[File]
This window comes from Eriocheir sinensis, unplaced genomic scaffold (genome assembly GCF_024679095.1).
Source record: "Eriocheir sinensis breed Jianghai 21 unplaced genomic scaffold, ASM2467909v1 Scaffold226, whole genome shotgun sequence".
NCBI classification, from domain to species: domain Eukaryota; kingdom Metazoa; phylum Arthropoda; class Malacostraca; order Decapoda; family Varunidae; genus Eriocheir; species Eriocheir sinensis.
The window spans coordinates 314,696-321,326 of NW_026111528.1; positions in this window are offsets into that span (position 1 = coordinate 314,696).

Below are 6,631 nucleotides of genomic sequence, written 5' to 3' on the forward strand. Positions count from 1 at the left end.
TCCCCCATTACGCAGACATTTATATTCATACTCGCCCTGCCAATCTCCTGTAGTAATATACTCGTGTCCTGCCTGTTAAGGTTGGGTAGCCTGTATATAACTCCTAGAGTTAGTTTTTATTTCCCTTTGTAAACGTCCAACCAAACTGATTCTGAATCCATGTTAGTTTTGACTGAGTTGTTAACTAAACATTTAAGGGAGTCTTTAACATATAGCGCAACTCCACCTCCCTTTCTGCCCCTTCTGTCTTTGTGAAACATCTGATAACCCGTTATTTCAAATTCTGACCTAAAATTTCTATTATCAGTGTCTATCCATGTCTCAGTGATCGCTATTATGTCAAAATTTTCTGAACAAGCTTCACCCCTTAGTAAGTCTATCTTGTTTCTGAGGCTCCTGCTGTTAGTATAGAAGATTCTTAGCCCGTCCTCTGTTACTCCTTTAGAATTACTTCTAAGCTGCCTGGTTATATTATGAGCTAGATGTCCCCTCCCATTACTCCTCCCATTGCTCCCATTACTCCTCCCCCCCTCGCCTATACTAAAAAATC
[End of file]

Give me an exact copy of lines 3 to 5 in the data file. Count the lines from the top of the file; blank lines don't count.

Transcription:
NCBI classification, from domain to species: domain Eukaryota; kingdom Metazoa; phylum Arthropoda; class Malacostraca; order Decapoda; family Varunidae; genus Eriocheir; species Eriocheir sinensis.
The window spans coordinates 314,696-321,326 of NW_026111528.1; positions in this window are offsets into that span (position 1 = coordinate 314,696).

Below are 6,631 nucleotides of genomic sequence, written 5' to 3' on the forward strand. Positions count from 1 at the left end.